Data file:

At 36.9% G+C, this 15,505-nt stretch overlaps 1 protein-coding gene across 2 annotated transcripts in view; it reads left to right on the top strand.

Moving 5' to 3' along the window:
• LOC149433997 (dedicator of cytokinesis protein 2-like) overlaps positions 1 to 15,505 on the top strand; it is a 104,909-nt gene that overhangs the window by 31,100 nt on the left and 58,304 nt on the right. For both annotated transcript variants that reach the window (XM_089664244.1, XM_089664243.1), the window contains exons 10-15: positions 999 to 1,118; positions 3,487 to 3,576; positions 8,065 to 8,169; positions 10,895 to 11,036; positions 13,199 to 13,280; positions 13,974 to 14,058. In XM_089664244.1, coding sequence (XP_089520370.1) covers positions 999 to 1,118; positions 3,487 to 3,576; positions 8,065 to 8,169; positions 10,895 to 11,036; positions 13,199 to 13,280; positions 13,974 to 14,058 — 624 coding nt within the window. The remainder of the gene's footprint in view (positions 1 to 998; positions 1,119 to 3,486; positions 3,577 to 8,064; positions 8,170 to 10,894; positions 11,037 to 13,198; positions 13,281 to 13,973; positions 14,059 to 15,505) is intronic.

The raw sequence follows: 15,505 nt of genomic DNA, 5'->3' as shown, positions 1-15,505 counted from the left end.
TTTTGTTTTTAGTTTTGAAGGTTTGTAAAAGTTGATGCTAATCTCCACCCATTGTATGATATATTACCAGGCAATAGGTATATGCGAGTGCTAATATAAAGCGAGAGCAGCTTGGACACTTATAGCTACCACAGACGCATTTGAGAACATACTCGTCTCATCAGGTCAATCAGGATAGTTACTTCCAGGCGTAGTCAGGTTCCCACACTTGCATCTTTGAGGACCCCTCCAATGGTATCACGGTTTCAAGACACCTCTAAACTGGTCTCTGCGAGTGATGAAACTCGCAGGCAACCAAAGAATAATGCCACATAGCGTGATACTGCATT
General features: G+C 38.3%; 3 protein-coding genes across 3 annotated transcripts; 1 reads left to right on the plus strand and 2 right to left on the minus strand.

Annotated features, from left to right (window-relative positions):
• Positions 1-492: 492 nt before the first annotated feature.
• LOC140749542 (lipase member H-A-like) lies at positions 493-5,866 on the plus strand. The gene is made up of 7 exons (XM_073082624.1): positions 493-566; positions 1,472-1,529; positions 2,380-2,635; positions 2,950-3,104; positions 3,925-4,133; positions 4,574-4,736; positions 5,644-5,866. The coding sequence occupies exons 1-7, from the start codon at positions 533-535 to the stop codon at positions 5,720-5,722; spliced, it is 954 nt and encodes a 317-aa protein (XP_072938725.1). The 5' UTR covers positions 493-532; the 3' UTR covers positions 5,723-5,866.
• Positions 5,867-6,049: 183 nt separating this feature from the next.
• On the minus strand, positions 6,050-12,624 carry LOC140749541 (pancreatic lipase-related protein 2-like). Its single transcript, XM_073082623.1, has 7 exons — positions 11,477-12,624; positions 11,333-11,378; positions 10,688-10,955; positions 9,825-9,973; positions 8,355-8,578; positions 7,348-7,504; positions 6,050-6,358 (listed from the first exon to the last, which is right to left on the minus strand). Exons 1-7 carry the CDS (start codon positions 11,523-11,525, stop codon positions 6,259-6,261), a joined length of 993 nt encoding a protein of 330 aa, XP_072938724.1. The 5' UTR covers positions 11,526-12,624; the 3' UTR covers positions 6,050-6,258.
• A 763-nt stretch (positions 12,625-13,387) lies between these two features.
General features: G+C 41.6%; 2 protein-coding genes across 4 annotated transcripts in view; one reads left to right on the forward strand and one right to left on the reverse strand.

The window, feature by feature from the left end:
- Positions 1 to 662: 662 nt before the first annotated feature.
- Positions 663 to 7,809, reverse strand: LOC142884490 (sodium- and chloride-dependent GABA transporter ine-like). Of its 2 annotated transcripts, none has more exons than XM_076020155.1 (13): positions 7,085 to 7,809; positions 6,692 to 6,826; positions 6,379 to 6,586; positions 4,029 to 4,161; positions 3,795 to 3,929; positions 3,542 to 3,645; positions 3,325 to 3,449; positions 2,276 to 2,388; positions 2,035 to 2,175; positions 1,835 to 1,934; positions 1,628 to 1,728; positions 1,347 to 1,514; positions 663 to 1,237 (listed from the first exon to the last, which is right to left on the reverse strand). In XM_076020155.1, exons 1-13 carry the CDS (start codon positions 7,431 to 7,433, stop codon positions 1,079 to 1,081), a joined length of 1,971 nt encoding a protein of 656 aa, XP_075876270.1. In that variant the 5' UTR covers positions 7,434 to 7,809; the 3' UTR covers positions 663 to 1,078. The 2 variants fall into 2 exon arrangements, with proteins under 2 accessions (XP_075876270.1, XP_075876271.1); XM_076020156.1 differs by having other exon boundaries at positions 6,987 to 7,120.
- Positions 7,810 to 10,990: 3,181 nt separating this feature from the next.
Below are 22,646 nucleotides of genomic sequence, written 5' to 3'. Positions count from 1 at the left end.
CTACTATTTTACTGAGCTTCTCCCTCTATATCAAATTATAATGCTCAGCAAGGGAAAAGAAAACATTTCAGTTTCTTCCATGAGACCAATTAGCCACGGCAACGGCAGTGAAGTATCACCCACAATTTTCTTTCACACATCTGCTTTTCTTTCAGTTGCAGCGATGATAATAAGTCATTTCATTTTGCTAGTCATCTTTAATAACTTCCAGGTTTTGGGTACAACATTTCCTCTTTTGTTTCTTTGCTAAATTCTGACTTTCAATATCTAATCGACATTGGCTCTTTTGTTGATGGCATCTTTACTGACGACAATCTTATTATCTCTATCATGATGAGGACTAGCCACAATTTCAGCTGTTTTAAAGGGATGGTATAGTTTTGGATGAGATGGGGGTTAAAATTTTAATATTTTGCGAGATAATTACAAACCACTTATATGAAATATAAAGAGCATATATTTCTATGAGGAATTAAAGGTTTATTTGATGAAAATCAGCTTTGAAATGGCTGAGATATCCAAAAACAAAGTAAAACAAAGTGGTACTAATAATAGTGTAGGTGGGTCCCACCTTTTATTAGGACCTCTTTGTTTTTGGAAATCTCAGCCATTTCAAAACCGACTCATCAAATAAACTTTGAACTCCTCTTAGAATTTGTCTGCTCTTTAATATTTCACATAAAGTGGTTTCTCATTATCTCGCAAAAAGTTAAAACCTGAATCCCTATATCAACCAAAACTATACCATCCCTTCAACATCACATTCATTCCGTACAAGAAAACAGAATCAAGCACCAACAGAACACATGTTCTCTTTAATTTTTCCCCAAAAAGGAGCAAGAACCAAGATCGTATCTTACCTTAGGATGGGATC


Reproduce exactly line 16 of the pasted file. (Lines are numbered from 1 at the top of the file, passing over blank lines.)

- Positions 663 to 7,809, reverse strand: LOC142884490 (sodium- and chloride-dependent GABA transporter ine-like). Of its 2 annotated transcripts, none has more exons than XM_076020155.1 (13): positions 7,085 to 7,809; positions 6,692 to 6,826; positions 6,379 to 6,586; positions 4,029 to 4,161; positions 3,795 to 3,929; positions 3,542 to 3,645; positions 3,325 to 3,449; positions 2,276 to 2,388; positions 2,035 to 2,175; positions 1,835 to 1,934; positions 1,628 to 1,728; positions 1,347 to 1,514; positions 663 to 1,237 (listed from the first exon to the last, which is right to left on the reverse strand). In XM_076020155.1, exons 1-13 carry the CDS (start codon positions 7,431 to 7,433, stop codon positions 1,079 to 1,081), a joined length of 1,971 nt encoding a protein of 656 aa, XP_075876270.1. In that variant the 5' UTR covers positions 7,434 to 7,809; the 3' UTR covers positions 663 to 1,078. The 2 variants fall into 2 exon arrangements, with proteins under 2 accessions (XP_075876270.1, XP_075876271.1); XM_076020156.1 differs by having other exon boundaries at positions 6,987 to 7,120.